La Sorsa & Beneventano, White Plains (Gregory M. La Sorsa and Thomas M. Beneventano of counsel), for respondent.
Bruce S. Reznick, Brooklyn, and Thomas Torto, New York City, for appellant. La Sorsa & Beneventano, White Plains (Gregory M. La Sorsa and Thomas M. Beneventano of counsel), for respondent. PATTERSON, J.P., GOLIA and RIOS, JJ., concur.
OPINION OF THE COURT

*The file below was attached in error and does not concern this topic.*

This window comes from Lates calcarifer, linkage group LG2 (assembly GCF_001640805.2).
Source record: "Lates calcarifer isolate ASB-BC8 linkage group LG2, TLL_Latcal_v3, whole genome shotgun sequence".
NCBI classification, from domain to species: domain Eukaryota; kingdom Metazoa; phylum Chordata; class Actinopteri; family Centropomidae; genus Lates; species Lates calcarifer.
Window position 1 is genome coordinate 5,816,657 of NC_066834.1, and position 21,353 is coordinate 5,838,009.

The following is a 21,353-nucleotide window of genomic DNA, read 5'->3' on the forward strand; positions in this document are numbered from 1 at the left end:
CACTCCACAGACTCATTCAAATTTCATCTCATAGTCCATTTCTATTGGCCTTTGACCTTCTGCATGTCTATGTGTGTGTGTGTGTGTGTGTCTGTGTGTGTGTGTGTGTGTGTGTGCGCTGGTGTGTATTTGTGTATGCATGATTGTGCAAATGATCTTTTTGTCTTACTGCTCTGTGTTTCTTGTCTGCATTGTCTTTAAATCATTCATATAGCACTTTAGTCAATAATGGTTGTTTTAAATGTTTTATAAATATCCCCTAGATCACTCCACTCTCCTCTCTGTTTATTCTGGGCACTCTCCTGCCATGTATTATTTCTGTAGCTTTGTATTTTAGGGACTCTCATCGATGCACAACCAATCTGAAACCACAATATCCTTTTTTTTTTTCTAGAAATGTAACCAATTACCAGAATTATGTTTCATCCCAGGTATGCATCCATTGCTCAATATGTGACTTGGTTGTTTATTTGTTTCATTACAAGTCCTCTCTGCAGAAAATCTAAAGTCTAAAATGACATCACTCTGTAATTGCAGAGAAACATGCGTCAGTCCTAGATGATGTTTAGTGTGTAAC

Order unanimously modified by providing that plaintiff's motion to strike defendant's first affirmative defense is granted; as so modified, affirmed without costs. There is no dispute that a conflict exists between New York's six-year statute of limitations for commencing lawsuits for additional first-party benefits (see, CPLR 213; Benson v Boston Old Colony Ins. Co., 134 AD2d 214) and Pennsylvania's four-year statute of limitations for commencing such lawsuits (see, 75 Pa Cons Stat Ann Â§ 1721 [a]). The contract herein was negotiated and entered into in Pennsylvania, by plaintiff's wife, for a vehicle that was garaged and registered in Pennsylvania. Pursuant to the insurance policy, Pennsylvania was listed as plaintiff's wife's residence. Plaintiff, however, contends that he and his wife resided in New York on the date of the accident. Nevertheless, they apparently failed to notify defendant of their change in residence, and the vehicle was still registered in Pennsylvania on the date of the accident. In Auten v Auten (308 NY 155, 160-161) the Court of Appeals developed a "center of gravity" or "grouping of contacts" approach which gave controlling effect to the law of the state that has "the most significant relationship to the transaction and the parties" (see, Restatement [Second] of Conflict of Laws Â§ 188 ). In addition to the traditional determinative factor of the place of contracting, the places of negotiation and performance, the location of the subject matter, and the domicile or place of business of the contracting parties are also to be considered (see, Restatement [Second] of Conflict of Laws Â§ 188 ). In certain instances, however, "the policies underlying conflicting laws in a contract dispute are readily identifiable and reflect strong governmental interests, and therefore should be considered" (see, Matter of Allstate Ins. Co. [Stolarzâ€”New Jersey Mfrs. Ins. Co.], 81 NY2d 219, 226). Significantly, "[a]utomobile insurance, highly regulated as it is, may implicate both the private economic interests of the parties and governmental interests in the enforcement of its regulatory scheme" (see, Matter of Allstate Ins. Co. [Stolarzâ€”New Jersey Mfrs. Ins. Co.], supra at 226-227). Upon application of a "center of gravity" or "grouping of contacts" analysis, as well as consideration of New York's strong governmental policy interest in assuring that persons involved in vehicular accidents within its borders receive no-fault benefits based on New York's minimum financial requirements, we find that New York law controls. Accordingly, plaintiff's motion to strike defendant's first affirmative defense of the statute of limitations is granted.